Savings on food, healthcare and rent have had cumulative, positive effects. Of the 39 families who moved out of Willow Branch last year, 16 were able to buy their first homes.
“That’s going from poverty to mobility,” Stagmeier says. “That’s what we do here.”
Marjy Stagmeier (left, in purple) with a group of Willow Branch residents.


As of this writing, Stagmeier was under contract with her second property for the Star-C model, a 244-unit community called Summerdale Commons just south of downtown Atlanta. It’s among the city’s top 10 worst complexes for crime, and it’s next door to another low-performing elementary school, she says.
Through the course of 170 meetings with everyone from homeless people to Atlanta’s mayor, Stagmeier has grown determined to work within Atlanta city limits, where government is supportive of her efforts and an inclusionary zoning ordinance was adopted in January to boost workforce housing. It’s also where Stagmeier lives in tony Ansley Park with her husband, John.
“We’re buying the roughest properties that have the highest crime that the neighbors are sick of,” she says. “Luckily, we’ve got the city behind us.”
Beyond Summerdale Commons, Stagmeier is eyeing three or four other properties. She’s also starting to recruit younger partners, in hopes of breathing more life into the nonprofits and, eventually, bringing her successes to a national level.
“I think her model will catch on the more that elected officials and compassionate investor groups learn about it,” says Terry, the Clarkston mayor.
Back at Willow Branch, a group of teens from the philanthropy club at Atlanta’s Benjamin Franklin Academy arrives one afternoon. They’ve collected four boxes of books representing a variety of cultures.
The high schoolers are eager to read to the kids. But first, Stagmeier has a question. “Do you know what’s going on here?”
Blank faces.  
“Do you want me to tell you what’s going on here?” she asks. “What the goal is?”  
She launches into a primer, pointing to the community garden and the filled-in pool, which now serves as a mini soccer arena. And she mentions the part about families buying their own homes, essentially graduating toward their American dream.         
“That’s incredible,” says sophomore Zach Arais. “I had no idea about the level of this project. I mean, it’s really impressive.”
A previous version of this story incorrectly said Yesler Apartments in Seattle is operated by Catholic Community Services, not the Seattle Housing Authority. We regret the error.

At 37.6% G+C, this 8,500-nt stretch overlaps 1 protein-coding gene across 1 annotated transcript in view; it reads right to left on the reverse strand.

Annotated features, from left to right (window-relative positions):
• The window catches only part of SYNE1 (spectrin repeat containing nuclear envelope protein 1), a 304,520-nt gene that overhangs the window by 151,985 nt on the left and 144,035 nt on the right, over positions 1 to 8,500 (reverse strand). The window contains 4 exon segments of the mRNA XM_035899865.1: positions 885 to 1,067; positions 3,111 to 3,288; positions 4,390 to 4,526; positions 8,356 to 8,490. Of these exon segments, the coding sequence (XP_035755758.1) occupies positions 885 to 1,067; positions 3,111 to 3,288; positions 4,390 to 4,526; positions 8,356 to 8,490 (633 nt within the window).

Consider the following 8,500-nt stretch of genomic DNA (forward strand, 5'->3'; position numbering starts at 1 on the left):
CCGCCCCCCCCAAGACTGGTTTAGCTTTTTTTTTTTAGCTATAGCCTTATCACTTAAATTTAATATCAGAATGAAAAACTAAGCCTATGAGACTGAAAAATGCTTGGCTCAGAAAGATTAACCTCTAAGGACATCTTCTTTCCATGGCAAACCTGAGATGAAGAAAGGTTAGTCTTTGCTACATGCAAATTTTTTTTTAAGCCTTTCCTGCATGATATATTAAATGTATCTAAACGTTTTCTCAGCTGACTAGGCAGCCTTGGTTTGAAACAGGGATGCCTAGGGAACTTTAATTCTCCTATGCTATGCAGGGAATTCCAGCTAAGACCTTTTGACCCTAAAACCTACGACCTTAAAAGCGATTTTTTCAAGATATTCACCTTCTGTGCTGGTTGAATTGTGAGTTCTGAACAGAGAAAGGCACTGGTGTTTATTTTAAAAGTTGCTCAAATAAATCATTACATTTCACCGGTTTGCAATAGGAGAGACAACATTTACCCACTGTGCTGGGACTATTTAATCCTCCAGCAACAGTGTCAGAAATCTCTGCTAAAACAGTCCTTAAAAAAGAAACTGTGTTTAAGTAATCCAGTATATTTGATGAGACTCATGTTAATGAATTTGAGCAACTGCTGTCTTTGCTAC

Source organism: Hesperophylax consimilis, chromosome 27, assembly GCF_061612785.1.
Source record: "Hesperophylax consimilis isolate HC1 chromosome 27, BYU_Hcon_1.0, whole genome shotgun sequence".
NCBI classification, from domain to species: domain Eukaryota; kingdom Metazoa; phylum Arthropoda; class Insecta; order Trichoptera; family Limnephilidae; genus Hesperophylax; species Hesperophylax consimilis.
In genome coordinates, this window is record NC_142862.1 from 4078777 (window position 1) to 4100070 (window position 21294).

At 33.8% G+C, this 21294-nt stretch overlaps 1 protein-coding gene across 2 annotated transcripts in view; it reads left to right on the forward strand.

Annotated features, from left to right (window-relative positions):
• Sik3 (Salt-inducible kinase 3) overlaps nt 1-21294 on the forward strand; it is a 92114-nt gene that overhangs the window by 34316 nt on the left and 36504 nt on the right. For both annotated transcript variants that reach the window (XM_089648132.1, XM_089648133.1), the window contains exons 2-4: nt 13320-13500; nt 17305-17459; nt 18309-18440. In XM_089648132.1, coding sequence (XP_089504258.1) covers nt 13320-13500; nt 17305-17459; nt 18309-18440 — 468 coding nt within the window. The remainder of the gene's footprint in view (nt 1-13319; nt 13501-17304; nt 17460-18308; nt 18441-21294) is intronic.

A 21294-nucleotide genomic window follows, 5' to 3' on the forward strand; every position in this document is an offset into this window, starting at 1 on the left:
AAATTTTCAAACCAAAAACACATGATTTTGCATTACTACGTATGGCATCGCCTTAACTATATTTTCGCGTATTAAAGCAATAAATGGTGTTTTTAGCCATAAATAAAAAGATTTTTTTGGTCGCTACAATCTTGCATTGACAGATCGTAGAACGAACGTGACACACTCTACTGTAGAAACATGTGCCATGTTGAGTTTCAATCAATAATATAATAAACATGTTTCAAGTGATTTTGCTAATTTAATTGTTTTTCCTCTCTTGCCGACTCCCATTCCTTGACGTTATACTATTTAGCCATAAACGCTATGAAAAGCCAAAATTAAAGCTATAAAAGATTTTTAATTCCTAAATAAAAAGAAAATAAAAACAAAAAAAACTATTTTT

Not Your Grandma’s Golden Years

Florida condos, group bus trips and endless games of Solitaire may be a thing of retirement past. The typical American Millennial is unlikely to mirror the retirement of their grandparents — or even their parents. According to analysis in the publication Science, developed countries have seen an increase in longevity, more than two years every decade. A person born in 1998 is likely to live to 95, assuming she has reasonable access to education and healthcare. This means that your golden years might be almost as long as your professional life. Spending 35 years lounging by the pool or playing mahjong is unlikely to appeal to Millennials, who seem to prefer transience to routine.
When Social Security was first established in 1935, life expectancy was around 61. For those trying to fit in education, a family and a job to support that family, there wasn’t ample time for leisure and other activities. It’s no wonder then that Americans defaulted to a three-stage plan that focused on those three things. Adding an upward of 40 years to a lifespan frees things up bit to make life more fulfilling, and in turn, provides the opportunity for a “multi-stage life.” Coined by Lynda Gratton and Andrew Scott, authors of “The 100-Year Life,” the concept outlines the shifting of our life trajectory from being progressive and defined by three stages to one that’s non-linear and filled with diverse careers, breaks and adaptations.
“The current trends of this three-stage life cannot work for someone with potential to reach 100 [years of age],” says Scott, professor of economics at London Business School. “Instead, a multi-stage life will be made up of many different stages each with different aims — perhaps one aimed at making money, another with a better work/life balance or a third focused on self-expression. Each stage will require a reboot to prepare a new identity and skills for the stage ahead.”